Of Orcs and Men (PS3) Review
Kalvin Martinez / Oct 26th, 2012 No Comments
Of Orcs and Men is a turn-based real-time fantasy RPG for the PS3, Xbox 360 and PC. Cyanide Studios and Spiders developed the game with Focus Home Interactive publishing the title. Cyanide Studios have developed several games of varying genres, but gamers will probably recognize them for their set of games based on George R.R. Martin’s A Song of Ice and Fire. The studio developed Game of Thrones: Genesis, a strategy game based off the history of Westeros and Game of Thrones this year that much like Of Orcs and Men is a straight RPG. Spiders (game weavers) have released several games including two games based off Arthur Conan Doyle’s Sherlock Holmes. The game received a retail release in Europe thanks to Focus Home Interactive on October 11, 2012 and a digital release in the US on October 16, 2012.
While the plot of sending one lone Orc into the heart of the human Empire with the intention of assassinating the Emperor to save his people is solid, the problem with the writing in the game comes in the form of the dialogue and some of the characterization. The characters of Arkail and Styx seem superficial for the most part. Even with all the little details that eventually pop up about their past and their current relation to the world, each character still fits neatly in the archetype that they are initially. Arkail is the brute who would much rather settle a problem with his double-headed axe and fists than try to find another solution. He remains gruff, curt and to the point. Styx is the cunning and fast-talking thief who tries to wheedle his way out of a jam. The dynamic between them is that of opposites, playing off their differences and how that relationship gets them into trouble throughout the game. To the game’s credit, the interplay and relationship between the two takes a turn and that is commendable even if their basic character structures remain similar.
The main problem with the writing of the game comes in the form of the dialogue. It is wildly ineffective most of the time and often feels wonky or stilted. There are serious themes going on in the game, but the dialogue always seems to be trying a bit too hard at being highly stylized. This makes the dialogue often betray the seriousness of the game even at times when the dialogue is trying to convey its own seriousness. In plenty of parts the speech of the character feels entirely too modern for the medieval fantasy setting of the game. There are several spots where Arkail’s conversations seemed like an argument between dudebros in line at In-N-Out. What hurts the game greatly is the over reliance on vulgarity and profanity. While there is nothing wrong with using curse words in a game, it works brilliantly in Max Payne 3 and other mature games that have come out this year and previously, here it seems like a crutch to give the dialogue a punch or edge. However, most of the time, it comes off as laziness. Worse of all, it makes all the characters in the game sound similar to one another. Arkail and Styx sound similar with a few exceptions that Styx says more words, but the way they talk is the same. In plenty of ways, it seems like the dialogue is trying to mimic the style of George R.R. Martin’s A Song of Ice and Fire. The problem is that here the dialogue is not written with the same deft expertise that Martin employs in his books.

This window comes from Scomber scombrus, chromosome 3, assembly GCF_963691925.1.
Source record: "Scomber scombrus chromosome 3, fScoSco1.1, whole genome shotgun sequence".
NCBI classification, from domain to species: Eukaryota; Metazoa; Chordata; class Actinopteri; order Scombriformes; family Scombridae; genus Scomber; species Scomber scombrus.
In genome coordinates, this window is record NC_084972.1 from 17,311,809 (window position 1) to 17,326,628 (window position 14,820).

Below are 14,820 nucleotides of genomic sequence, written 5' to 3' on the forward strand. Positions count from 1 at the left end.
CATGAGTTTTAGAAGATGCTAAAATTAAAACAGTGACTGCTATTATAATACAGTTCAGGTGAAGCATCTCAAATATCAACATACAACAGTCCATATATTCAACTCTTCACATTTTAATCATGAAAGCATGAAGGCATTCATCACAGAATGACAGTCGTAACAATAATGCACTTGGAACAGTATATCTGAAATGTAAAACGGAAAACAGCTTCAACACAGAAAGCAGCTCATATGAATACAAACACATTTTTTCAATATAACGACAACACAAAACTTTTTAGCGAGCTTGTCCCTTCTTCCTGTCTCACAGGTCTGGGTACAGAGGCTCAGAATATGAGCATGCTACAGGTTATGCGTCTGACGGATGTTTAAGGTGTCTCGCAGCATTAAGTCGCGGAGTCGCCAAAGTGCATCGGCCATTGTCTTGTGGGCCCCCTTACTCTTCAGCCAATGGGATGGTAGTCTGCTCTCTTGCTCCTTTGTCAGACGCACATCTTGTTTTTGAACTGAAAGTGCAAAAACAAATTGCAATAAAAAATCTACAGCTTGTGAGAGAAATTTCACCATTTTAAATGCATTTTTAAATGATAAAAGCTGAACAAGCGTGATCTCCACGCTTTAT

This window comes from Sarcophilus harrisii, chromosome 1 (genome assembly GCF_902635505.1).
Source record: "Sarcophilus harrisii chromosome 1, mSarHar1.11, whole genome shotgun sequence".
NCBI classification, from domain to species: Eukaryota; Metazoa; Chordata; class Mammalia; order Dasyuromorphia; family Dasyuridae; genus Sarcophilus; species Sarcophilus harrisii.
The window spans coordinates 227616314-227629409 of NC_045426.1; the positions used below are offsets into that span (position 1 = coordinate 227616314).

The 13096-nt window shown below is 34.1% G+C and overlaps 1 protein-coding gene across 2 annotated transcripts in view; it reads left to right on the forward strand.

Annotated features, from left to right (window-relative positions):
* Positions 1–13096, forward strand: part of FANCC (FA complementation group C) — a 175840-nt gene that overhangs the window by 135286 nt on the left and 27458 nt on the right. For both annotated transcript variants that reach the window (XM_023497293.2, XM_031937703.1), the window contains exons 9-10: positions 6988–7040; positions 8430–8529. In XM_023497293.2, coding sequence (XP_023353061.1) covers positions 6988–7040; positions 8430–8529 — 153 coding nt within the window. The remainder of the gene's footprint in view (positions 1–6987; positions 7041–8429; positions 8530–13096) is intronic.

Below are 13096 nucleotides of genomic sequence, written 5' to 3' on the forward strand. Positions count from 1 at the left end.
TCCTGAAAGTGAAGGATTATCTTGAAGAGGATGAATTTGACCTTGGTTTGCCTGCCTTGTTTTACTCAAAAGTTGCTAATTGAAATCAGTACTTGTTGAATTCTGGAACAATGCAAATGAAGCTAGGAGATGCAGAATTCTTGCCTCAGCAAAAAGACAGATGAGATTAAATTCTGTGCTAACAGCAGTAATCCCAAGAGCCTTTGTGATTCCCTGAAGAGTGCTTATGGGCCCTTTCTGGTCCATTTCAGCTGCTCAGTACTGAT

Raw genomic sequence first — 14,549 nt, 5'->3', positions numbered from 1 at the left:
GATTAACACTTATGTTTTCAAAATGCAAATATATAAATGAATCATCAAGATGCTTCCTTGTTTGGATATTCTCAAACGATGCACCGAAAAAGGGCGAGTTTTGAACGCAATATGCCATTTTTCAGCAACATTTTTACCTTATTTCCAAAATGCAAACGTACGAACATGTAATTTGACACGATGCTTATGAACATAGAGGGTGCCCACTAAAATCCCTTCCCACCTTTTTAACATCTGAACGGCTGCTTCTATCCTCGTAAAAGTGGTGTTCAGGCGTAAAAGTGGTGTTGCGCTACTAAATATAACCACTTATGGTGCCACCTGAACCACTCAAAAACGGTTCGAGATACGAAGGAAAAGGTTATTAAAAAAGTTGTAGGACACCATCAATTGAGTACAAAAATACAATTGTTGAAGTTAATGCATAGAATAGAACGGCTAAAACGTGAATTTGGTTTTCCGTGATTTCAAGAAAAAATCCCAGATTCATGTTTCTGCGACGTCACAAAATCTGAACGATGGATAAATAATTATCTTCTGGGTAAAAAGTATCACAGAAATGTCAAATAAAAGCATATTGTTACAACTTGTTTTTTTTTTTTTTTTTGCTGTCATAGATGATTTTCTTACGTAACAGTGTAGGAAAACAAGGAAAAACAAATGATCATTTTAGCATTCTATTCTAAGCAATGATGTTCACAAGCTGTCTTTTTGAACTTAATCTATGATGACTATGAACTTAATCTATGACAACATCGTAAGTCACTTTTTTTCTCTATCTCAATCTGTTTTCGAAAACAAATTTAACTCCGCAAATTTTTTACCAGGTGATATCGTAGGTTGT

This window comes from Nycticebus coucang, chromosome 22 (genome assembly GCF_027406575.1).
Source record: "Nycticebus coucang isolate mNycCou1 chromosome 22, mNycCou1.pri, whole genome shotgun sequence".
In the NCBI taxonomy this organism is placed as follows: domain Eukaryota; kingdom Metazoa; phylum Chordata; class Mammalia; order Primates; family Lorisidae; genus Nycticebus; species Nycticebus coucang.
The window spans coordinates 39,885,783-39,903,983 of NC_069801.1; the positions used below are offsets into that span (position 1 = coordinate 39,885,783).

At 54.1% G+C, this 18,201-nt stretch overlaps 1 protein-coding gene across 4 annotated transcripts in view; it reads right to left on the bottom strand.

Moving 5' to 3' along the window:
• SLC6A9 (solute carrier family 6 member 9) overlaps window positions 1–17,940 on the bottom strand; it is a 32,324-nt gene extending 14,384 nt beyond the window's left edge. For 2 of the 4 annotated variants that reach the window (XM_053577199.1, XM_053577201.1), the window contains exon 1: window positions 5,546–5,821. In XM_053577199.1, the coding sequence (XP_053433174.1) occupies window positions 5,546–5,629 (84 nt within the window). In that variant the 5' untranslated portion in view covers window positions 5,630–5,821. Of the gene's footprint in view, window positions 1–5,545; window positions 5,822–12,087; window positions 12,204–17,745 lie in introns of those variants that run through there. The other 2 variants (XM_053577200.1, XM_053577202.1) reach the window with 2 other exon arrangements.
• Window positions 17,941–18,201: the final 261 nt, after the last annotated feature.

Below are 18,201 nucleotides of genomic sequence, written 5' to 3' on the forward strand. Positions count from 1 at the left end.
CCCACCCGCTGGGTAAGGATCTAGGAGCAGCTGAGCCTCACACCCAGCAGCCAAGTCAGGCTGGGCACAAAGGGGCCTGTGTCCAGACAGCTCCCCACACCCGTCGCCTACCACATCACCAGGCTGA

The gameplay in Of Orcs and Men has a similar feel to the active-time turn-based combat of Knights of the Old Republic or the more recent Final Fantasies. A pre-determined amount of enemies exists within any dungeon/area and the player engages them when they run into the enemies’ line-of-sight. When entering combat, the players can slow down the battle to select a number of moves from three different “wheels”. For both Arkail and Styx, there are offensive, special and defensive wheels from which the player can select a number of moves to fight the enemy. Each wheel has its own strengths and weaknesses depending on the enemies the player encounters. From the wheel, four attacks can be queued up to use against a selected enemy. In combat, the player can switch between Arkail and Styx by pressing a button allowing them to queue up moves for the other character and focus the two characters’ attention on different enemies or a single enemy.